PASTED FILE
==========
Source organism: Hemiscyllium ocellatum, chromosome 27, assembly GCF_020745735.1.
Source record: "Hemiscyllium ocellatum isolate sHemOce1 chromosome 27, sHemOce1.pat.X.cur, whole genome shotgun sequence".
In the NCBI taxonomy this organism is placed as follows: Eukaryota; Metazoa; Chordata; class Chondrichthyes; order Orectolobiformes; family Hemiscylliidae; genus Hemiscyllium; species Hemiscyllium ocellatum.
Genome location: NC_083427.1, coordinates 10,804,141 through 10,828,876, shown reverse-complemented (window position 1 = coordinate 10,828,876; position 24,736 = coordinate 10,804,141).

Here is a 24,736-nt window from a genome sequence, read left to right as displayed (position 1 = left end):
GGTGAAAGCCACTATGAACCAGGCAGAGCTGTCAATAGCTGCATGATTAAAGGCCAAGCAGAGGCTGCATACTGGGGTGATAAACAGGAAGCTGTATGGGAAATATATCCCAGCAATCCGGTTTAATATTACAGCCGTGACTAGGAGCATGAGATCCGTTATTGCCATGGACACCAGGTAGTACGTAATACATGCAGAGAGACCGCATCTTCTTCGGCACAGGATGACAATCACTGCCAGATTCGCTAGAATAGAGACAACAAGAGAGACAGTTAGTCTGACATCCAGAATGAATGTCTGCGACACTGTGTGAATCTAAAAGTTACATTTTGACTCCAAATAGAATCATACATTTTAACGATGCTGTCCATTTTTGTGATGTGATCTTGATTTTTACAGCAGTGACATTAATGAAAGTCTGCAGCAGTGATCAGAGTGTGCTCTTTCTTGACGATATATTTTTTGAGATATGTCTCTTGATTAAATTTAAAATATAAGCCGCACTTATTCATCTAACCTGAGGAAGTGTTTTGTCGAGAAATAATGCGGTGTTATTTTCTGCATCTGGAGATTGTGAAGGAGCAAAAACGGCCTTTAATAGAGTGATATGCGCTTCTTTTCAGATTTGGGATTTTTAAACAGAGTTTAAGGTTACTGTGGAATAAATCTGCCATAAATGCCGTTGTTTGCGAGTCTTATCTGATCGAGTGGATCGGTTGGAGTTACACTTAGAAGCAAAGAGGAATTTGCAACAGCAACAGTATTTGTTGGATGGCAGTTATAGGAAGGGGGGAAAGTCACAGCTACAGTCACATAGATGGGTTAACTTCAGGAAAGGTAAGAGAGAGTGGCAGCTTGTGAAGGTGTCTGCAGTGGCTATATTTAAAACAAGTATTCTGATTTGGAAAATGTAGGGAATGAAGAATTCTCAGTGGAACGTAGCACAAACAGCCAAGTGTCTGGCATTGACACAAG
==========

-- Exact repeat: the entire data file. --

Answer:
Source organism: Hemiscyllium ocellatum, chromosome 27, assembly GCF_020745735.1.
Source record: "Hemiscyllium ocellatum isolate sHemOce1 chromosome 27, sHemOce1.pat.X.cur, whole genome shotgun sequence".
In the NCBI taxonomy this organism is placed as follows: Eukaryota; Metazoa; Chordata; class Chondrichthyes; order Orectolobiformes; family Hemiscylliidae; genus Hemiscyllium; species Hemiscyllium ocellatum.
Genome location: NC_083427.1, coordinates 10,804,141 through 10,828,876, shown reverse-complemented (window position 1 = coordinate 10,828,876; position 24,736 = coordinate 10,804,141).

Here is a 24,736-nt window from a genome sequence, read left to right as displayed (position 1 = left end):
GGTGAAAGCCACTATGAACCAGGCAGAGCTGTCAATAGCTGCATGATTAAAGGCCAAGCAGAGGCTGCATACTGGGGTGATAAACAGGAAGCTGTATGGGAAATATATCCCAGCAATCCGGTTTAATATTACAGCCGTGACTAGGAGCATGAGATCCGTTATTGCCATGGACACCAGGTAGTACGTAATACATGCAGAGAGACCGCATCTTCTTCGGCACAGGATGACAATCACTGCCAGATTCGCTAGAATAGAGACAACAAGAGAGACAGTTAGTCTGACATCCAGAATGAATGTCTGCGACACTGTGTGAATCTAAAAGTTACATTTTGACTCCAAATAGAATCATACATTTTAACGATGCTGTCCATTTTTGTGATGTGATCTTGATTTTTACAGCAGTGACATTAATGAAAGTCTGCAGCAGTGATCAGAGTGTGCTCTTTCTTGACGATATATTTTTTGAGATATGTCTCTTGATTAAATTTAAAATATAAGCCGCACTTATTCATCTAACCTGAGGAAGTGTTTTGTCGAGAAATAATGCGGTGTTATTTTCTGCATCTGGAGATTGTGAAGGAGCAAAAACGGCCTTTAATAGAGTGATATGCGCTTCTTTTCAGATTTGGGATTTTTAAACAGAGTTTAAGGTTACTGTGGAATAAATCTGCCATAAATGCCGTTGTTTGCGAGTCTTATCTGATCGAGTGGATCGGTTGGAGTTACACTTAGAAGCAAAGAGGAATTTGCAACAGCAACAGTATTTGTTGGATGGCAGTTATAGGAAGGGGGGAAAGTCACAGCTACAGTCACATAGATGGGTTAACTTCAGGAAAGGTAAGAGAGAGTGGCAGCTTGTGAAGGTGTCTGCAGTGGCTATATTTAAAACAAGTATTCTGATTTGGAAAATGTAGGGAATGAAGAATTCTCAGTGGAACGTAGCACAAACAGCCAAGTGTCTGGCATTGACACAAG